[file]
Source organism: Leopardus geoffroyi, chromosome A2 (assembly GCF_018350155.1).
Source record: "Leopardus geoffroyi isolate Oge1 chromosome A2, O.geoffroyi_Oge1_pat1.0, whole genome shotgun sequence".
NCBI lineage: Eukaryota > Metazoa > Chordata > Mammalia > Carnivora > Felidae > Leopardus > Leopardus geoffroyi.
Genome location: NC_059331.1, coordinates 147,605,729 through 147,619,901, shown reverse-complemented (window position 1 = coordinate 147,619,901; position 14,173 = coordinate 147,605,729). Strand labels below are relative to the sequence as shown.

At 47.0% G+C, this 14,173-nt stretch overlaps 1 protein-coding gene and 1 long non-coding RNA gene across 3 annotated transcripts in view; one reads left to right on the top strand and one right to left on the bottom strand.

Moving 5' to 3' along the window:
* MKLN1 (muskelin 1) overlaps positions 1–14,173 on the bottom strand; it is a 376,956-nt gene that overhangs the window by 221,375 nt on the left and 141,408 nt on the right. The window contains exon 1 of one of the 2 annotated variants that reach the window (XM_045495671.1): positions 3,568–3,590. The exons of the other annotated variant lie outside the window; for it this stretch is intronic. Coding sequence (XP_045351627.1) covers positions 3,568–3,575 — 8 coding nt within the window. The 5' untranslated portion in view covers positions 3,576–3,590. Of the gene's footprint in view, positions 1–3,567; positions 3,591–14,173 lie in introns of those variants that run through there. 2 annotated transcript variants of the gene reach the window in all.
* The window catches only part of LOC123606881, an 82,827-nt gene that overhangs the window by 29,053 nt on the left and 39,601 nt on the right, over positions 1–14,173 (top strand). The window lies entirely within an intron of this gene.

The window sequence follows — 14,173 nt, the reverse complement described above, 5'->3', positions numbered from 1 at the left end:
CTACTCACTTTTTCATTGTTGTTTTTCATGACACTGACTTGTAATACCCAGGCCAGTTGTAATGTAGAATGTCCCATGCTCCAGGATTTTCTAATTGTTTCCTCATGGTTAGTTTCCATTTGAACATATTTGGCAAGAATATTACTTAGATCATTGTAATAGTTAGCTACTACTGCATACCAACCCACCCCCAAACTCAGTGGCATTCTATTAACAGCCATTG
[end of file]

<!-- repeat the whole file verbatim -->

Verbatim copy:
Source organism: Leopardus geoffroyi, chromosome A2 (assembly GCF_018350155.1).
Source record: "Leopardus geoffroyi isolate Oge1 chromosome A2, O.geoffroyi_Oge1_pat1.0, whole genome shotgun sequence".
NCBI lineage: Eukaryota > Metazoa > Chordata > Mammalia > Carnivora > Felidae > Leopardus > Leopardus geoffroyi.
Genome location: NC_059331.1, coordinates 147,605,729 through 147,619,901, shown reverse-complemented (window position 1 = coordinate 147,619,901; position 14,173 = coordinate 147,605,729). Strand labels below are relative to the sequence as shown.

At 47.0% G+C, this 14,173-nt stretch overlaps 1 protein-coding gene and 1 long non-coding RNA gene across 3 annotated transcripts in view; one reads left to right on the top strand and one right to left on the bottom strand.

Moving 5' to 3' along the window:
* MKLN1 (muskelin 1) overlaps positions 1–14,173 on the bottom strand; it is a 376,956-nt gene that overhangs the window by 221,375 nt on the left and 141,408 nt on the right. The window contains exon 1 of one of the 2 annotated variants that reach the window (XM_045495671.1): positions 3,568–3,590. The exons of the other annotated variant lie outside the window; for it this stretch is intronic. Coding sequence (XP_045351627.1) covers positions 3,568–3,575 — 8 coding nt within the window. The 5' untranslated portion in view covers positions 3,576–3,590. Of the gene's footprint in view, positions 1–3,567; positions 3,591–14,173 lie in introns of those variants that run through there. 2 annotated transcript variants of the gene reach the window in all.
* The window catches only part of LOC123606881, an 82,827-nt gene that overhangs the window by 29,053 nt on the left and 39,601 nt on the right, over positions 1–14,173 (top strand). The window lies entirely within an intron of this gene.

The window sequence follows — 14,173 nt, the reverse complement described above, 5'->3', positions numbered from 1 at the left end:
CTACTCACTTTTTCATTGTTGTTTTTCATGACACTGACTTGTAATACCCAGGCCAGTTGTAATGTAGAATGTCCCATGCTCCAGGATTTTCTAATTGTTTCCTCATGGTTAGTTTCCATTTGAACATATTTGGCAAGAATATTACTTAGATCATTGTAATAGTTAGCTACTACTGCATACCAACCCACCCCCAAACTCAGTGGCATTCTATTAACAGCCATTG